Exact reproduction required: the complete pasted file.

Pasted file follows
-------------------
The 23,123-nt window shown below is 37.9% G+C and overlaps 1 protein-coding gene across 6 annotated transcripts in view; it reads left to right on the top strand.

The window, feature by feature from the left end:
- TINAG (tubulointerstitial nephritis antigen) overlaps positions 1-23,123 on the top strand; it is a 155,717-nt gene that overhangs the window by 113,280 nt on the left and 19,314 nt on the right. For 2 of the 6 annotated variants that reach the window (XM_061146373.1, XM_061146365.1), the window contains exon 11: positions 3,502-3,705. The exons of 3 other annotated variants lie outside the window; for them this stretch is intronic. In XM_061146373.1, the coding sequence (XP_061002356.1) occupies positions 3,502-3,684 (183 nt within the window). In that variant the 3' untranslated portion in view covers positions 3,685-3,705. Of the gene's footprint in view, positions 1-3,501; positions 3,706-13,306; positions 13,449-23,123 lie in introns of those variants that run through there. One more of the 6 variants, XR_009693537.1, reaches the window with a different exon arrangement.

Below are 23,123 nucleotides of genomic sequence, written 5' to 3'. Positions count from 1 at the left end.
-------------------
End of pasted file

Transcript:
The 23,123-nt window shown below is 37.9% G+C and overlaps 1 protein-coding gene across 6 annotated transcripts in view; it reads left to right on the top strand.

The window, feature by feature from the left end:
- TINAG (tubulointerstitial nephritis antigen) overlaps positions 1-23,123 on the top strand; it is a 155,717-nt gene that overhangs the window by 113,280 nt on the left and 19,314 nt on the right. For 2 of the 6 annotated variants that reach the window (XM_061146373.1, XM_061146365.1), the window contains exon 11: positions 3,502-3,705. The exons of 3 other annotated variants lie outside the window; for them this stretch is intronic. In XM_061146373.1, the coding sequence (XP_061002356.1) occupies positions 3,502-3,684 (183 nt within the window). In that variant the 3' untranslated portion in view covers positions 3,685-3,705. Of the gene's footprint in view, positions 1-3,501; positions 3,706-13,306; positions 13,449-23,123 lie in introns of those variants that run through there. One more of the 6 variants, XR_009693537.1, reaches the window with a different exon arrangement.

Below are 23,123 nucleotides of genomic sequence, written 5' to 3'. Positions count from 1 at the left end.